Conventional wisdom says A&S embodies the old, stuffy Savile Row – rather formal and intimidating. Nonsense. My visit late this afternoon was quite the opposite and all the more noteworthy because it was unannounced and unscheduled (as actually all of my visits were on this trip save Foster above). They had no idea who I was and whether I intended to be a customer or not. Despite that, they were quite accommodating and I enjoyed chatting with Colin Heywood and John Hitchcock. There was a buzz of activity when I arrived due to the regular run of business but also because the final episode of the BBC documentary on Savile Row had just aired.
Hitchcock graciously offered to show me the workroom which is one of a kind on the Row now that workrooms are being moved systematically to the basement level. The room used to be a conservatory when the building was a residence. Hence it enjoys the fall of natural light through the skylight. Looking around, I have to agree that it is indeed a marvelous room to cut and sew clothes together.
Note how high and tightly cut those armholes are on Mr. Hitchcock's colleague above.
Heywood did an excellent job explaining the A&S cut by taking down the window mannequin (with the grey flannel jacket). For those who favor the soft round shoulder, A&S has historically been the tailor of choice should you be based in London. In the interests of equal opportunity, I should mention that Thomas Mahon, Steve Hitchcock and Edwin DeBoise of Steed - all A&S trained - also merit a serious look for those requiring the soft tailoring approach.
Times have indeed changed with regard to flexibility to customer requirements. Flexibility is certainly part of the offering these days. Plys of padding may be added on request or due to a dropped shoulder (say two ply on a dropped shoulder). Lapel width can also vary though the width will be kept in proportion. The most distinctive jacket style according to Colin: the single-breasted jacket with 3-2 button roll through. I must say that grey flannel jacket on the mannequin had me seriously tempted to order an odd sports jacket that afternoon. But fiscal discipline prevailed that day.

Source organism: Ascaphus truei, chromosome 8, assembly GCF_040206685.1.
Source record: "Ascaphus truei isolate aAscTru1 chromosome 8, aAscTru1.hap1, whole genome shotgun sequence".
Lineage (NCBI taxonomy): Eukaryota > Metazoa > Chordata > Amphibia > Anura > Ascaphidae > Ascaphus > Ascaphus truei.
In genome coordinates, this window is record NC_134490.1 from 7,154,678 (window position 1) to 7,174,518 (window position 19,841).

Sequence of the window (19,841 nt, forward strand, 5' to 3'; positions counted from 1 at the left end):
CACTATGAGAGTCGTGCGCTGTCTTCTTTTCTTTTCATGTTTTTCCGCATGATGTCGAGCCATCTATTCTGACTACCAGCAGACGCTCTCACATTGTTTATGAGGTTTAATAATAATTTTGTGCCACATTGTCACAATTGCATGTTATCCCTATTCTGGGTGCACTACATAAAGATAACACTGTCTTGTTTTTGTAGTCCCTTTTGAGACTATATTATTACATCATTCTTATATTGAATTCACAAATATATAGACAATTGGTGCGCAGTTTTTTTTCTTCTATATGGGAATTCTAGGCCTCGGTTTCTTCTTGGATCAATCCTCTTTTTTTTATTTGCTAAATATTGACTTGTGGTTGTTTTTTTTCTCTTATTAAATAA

- W Magazine article (March 2008) on Anda Rowland, vice-chairman of A&S
Norton & Sons / Gieves & Hawkes
Rounding out the day in Savile Row were two quick visits to Norton & Sons and Gieves & Hawkes. At Norton I chatted briefly with Patrick Grant, who appears in the BBC documentary. Norton's suit production is just 200 suits per year, which allows them a firm handle on quality. He was a bit short of time as they were preparing to go to Brussels the next day for two major customers.
From our conversation, I gathered that the Norton cut is somewhere between Poole and Huntsman. Back in the 1970s, John Grainger was the head cutter and now John Kent and David Ward have assumed that role. Kent is one of the most experienced cutters on the Row – some 40 years of experience and a trusted source for other tailors. Example: Another tailor asked for his advice on making an Inverness cape as he had not made one for more than ten years.
Final stop of the day was Gieves & Hawkes, which has focused in recent years on its RTW business by the look and feel of its retail space. It was near closing time when I met John Blanco, general manager. But I did manage to examine a bespoke morning coat on a mannequin, which looked solidly constructed. G&H offers a selection of 25,000 cloths and are in the process of redesigning the layout of their bespoke department. In my next visit, I plan to email ahead to schedule a one hour appointment for a proper tour.
The next city on my itinerary was Paris where I had some fascinating discussions with a couple of scions of the Parisian tailoring scene (Camps de Luca and Cifonelli). Hope to write that blog entry shortly.